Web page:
The headline for this blog is a timely piece of advice for the fashion world from St. Laurent CEO Francesca Bellettini when questioned about global expansion and the best way to handle it. The first time I used this quote was for an ADEA blog titled “Dolce and Gabbana Say, “We’re Sorry.” CLICK HERE if you’re interested in reading about their debacle in China.
There is also a brief mention of Gucci’s “blackface turtleneck” that went viral on Instagram, prompting prominent African-American celebrities, including 50 Cent and Spike Lee, to boycott the brand.
IS THE FASHION WORLD TONE-DEAF?
Now, it is weeks later and the New York Post has published another piece written by Raquel Laneri that sports an eye-catching subhead, “Fashion Brands Keep Screwing Up and Customers Are Wondering Why.” That’s an excellent observation and an issue I’ve been thinking about for some time. Or, to put it more bluntly: What is wrong with these companies? Are they so arrogant that they believe they can insult the well-heeled customers who shell out thousands of dollars to buy the goods they produce?”
From the left: a slip-on shoe evoking blackface from Katy Perry’s line, Prada monkey accessories and a Burberry hoodie with a rope (or noose) Note: Prada has enlisted black filmmaker Ava DuVernay and artist Theaster Gates to head a diversity council for the label.
Photo: Courtesy of the New York Post, 3/4/19
BURBERRY’S REACTION SURPRISED ME
Two weeks after the Gucci uproar, Burberry made headlines when it sent a hoodie with a noose around the neck down the runway that conjured up negative images of suicide and lynching. Full disclosure: I own a $700 Burberry jacket that I think is great. That said I certainly didn’t like their reaction to this faux pas. Laneri writes, “Burberry allegedly brushed it off with, “It’s fashion.” Not quite: they better smarten up fast.
THEN PRADA PEDDLED MONKEY ACCESSORIES
What were they thinking? These items looked like golliwogs – that are described by the Jim Crow Museum of Racist Memorabilia as “the least known of the major anti-black caricatures in the United States. Golliwogs are grotesque creatures with very dark, often jet black skin, large white-rimmed eyes, red or white clown lips and wild, frizzy hair. The image is popular in England and other European countries and is found on a variety of items, e.g., postcards, jam jars, paperweights, brooches, wallets, perfume bottles, wooden puzzles, sheet music, wallpaper, pottery, jewelry, greeting cards, clocks and dolls. This abhorrent custom is defined by the remark, “For the last 40 years Europeans have debated whether or not this is a racist symbol.” I have a suggestion: We’re in a digital revolution. Stop talking and wake up!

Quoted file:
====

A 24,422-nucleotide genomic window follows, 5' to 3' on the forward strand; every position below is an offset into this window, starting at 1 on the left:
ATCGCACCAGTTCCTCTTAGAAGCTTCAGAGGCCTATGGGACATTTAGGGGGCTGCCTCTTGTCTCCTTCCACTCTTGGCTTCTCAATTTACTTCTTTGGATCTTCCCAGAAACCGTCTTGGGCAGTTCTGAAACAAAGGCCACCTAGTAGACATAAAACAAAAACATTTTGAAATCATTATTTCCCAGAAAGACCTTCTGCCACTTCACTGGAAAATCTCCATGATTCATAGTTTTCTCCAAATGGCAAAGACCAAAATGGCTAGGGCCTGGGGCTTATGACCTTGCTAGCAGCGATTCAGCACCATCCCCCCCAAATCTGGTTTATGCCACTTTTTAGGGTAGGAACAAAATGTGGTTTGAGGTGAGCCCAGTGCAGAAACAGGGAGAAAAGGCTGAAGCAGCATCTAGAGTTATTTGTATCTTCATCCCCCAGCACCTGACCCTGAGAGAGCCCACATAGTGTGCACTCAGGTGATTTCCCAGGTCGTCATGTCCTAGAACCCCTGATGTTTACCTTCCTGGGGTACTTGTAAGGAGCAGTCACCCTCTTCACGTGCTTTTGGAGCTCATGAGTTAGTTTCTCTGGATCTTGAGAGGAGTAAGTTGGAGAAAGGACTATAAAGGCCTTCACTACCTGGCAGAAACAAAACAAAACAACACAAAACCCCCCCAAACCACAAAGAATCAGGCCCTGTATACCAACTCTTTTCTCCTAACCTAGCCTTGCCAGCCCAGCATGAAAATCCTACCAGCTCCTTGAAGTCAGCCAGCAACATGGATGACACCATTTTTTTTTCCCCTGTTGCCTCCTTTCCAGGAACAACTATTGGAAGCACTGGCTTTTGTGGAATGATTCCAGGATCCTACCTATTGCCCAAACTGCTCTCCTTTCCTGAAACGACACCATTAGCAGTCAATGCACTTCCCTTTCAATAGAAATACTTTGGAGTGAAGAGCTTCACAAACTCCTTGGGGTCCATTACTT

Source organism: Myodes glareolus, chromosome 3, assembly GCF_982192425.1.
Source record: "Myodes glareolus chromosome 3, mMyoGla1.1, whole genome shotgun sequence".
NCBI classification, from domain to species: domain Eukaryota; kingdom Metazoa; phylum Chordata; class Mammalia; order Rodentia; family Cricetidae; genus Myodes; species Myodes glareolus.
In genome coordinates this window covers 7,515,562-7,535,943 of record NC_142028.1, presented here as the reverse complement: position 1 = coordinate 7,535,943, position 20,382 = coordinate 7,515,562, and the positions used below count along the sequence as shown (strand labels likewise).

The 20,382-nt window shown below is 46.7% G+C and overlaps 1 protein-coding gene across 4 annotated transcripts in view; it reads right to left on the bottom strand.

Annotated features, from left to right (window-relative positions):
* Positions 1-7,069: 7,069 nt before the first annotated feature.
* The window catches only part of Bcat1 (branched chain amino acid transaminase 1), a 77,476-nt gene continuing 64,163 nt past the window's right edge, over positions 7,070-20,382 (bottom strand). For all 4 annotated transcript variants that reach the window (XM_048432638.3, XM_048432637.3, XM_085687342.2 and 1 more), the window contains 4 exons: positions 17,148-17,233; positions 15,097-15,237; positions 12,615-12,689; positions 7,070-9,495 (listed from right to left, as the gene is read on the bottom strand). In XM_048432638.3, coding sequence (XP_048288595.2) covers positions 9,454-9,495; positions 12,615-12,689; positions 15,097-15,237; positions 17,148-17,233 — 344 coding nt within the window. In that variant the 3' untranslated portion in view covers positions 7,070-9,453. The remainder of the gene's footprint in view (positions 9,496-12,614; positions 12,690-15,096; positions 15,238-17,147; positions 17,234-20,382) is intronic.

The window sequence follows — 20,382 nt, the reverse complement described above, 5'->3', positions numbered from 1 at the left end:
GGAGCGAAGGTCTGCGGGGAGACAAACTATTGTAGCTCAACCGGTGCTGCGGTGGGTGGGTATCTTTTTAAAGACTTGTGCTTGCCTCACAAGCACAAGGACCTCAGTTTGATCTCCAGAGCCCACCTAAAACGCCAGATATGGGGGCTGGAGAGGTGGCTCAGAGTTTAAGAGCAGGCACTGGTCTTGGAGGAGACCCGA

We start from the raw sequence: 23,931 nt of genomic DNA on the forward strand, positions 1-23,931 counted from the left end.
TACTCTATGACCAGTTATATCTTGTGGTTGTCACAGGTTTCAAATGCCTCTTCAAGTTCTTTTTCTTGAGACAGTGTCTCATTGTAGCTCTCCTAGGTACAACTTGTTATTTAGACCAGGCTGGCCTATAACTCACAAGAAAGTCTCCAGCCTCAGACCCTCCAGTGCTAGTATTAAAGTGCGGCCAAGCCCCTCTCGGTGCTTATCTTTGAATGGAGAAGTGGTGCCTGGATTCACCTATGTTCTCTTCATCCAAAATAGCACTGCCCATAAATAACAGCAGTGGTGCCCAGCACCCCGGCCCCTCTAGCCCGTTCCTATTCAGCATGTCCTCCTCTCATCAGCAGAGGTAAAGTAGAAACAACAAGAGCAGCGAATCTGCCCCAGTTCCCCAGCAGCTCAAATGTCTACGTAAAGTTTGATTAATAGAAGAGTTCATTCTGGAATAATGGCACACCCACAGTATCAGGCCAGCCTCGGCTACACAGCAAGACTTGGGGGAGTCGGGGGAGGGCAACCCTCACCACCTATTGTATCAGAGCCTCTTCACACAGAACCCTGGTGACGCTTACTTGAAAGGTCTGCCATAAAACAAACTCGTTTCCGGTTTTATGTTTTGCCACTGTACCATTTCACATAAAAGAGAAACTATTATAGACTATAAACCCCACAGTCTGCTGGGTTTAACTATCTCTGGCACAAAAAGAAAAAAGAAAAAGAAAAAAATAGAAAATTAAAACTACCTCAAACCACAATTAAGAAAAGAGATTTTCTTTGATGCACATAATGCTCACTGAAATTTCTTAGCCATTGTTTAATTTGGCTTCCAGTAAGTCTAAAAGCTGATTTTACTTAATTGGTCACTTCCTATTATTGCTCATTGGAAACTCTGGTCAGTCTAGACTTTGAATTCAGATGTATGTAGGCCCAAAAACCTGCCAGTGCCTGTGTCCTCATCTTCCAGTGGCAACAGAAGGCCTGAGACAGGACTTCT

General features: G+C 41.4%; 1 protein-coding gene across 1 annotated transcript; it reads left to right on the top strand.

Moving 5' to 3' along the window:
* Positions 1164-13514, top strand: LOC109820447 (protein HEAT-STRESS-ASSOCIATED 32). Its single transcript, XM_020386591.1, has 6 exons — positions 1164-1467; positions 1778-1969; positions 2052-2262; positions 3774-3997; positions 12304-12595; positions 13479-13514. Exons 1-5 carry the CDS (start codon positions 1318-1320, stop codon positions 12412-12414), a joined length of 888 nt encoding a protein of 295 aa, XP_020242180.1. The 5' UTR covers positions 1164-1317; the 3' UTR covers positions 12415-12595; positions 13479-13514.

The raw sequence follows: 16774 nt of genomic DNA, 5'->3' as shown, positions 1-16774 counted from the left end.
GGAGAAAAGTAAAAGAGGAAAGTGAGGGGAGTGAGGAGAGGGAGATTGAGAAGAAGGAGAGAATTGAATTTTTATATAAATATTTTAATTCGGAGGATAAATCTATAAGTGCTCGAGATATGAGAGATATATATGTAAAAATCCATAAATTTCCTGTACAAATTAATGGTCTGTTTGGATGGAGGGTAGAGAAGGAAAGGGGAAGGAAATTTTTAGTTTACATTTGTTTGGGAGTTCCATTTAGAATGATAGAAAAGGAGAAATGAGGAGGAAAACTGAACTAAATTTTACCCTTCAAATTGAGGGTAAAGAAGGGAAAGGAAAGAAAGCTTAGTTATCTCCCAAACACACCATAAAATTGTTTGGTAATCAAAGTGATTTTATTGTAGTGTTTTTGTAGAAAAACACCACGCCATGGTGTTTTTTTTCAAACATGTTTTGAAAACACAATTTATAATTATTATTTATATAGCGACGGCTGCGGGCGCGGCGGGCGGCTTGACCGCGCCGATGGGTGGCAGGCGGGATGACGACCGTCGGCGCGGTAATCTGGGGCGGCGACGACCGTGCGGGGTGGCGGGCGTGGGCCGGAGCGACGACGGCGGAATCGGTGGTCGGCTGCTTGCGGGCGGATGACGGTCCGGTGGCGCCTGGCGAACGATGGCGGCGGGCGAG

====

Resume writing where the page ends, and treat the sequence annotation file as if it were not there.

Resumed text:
GUCCI AND PRADA HAVE APOLOGIZED
Prada and Gucci have implemented diversity councils and education programs to prevent further missteps – and Burberry plans to as well. But why does this keep happening? I think this answer given by marketing exec Aliza Licht is excellent.
She says, “Many of these design teams are staffed by yes-men who won’t challenge a designer if he or she comes up with something questionable. A lot of times, especially in fashion, there is a reluctance to push back. Everyone around the creative director says, ‘Fabulous, I love it.’ In the case of Gucci and Prada the offending products had gone through a long chain of command. Even so, they landed in stores without anyone waving a red flag.”
Harlem designer and Gucci collaborator, Dapper Dan (inset) called the brand’s $890 sweater “outrageously wrong.” To their credit, Gucci met with Dapper Dan in Harlem within a week of the sweater nabbing headlines.
Some fashion critics don’t buy this explanation. They wonder if such controversial products are deliberate – to drive publicity and clicks – or even to offend. In the real world this is called “a cheap shot.”
My conclusion – I really don’t have one except to say: If this keeps up and these fashion companies find that American sales are dropping they’ll wise up so fast you won’t believe it.Shaun Nelson-Henrick
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When Instagram announced they would be running a test where they would "hide the total number of likes and video views for some people" in some countries, the feedback was mixed. I spoke with some of my friends, from around the globe, who lauded the decision. Their reasoning was varied but with many pointing to how many teens and even young children are feeling the pressure to post and will only feel validated when they get so many likes.
Last week we introduced you to the newly opened Hudson Yards and provided lots of basic, down-to-earth information. CLICK HERE for a fantastic video of the grand opening ceremony (sound on/full screen). This week we’re going to focus on the shops and restaurants you will find as well as “The Vessel” (New York’s answer to the Eiffel Tower) and “The Shed” (a performance and exhibition space that expands and contracts).
No matter where you are in the world today, it seems one cannot escape politics. As I do not want this post to be an oxymoron, my goal is to keep it on topic - politics in fashion?. It was not that long ago, I cancelled one of my previously beloved fashion magazines (and as you read this, it wasn't American Vogue). Without thinking twice, I cited the reason being that I was a subscriber to this magazine because it used to be about fashion, now it was about fashion and politics.
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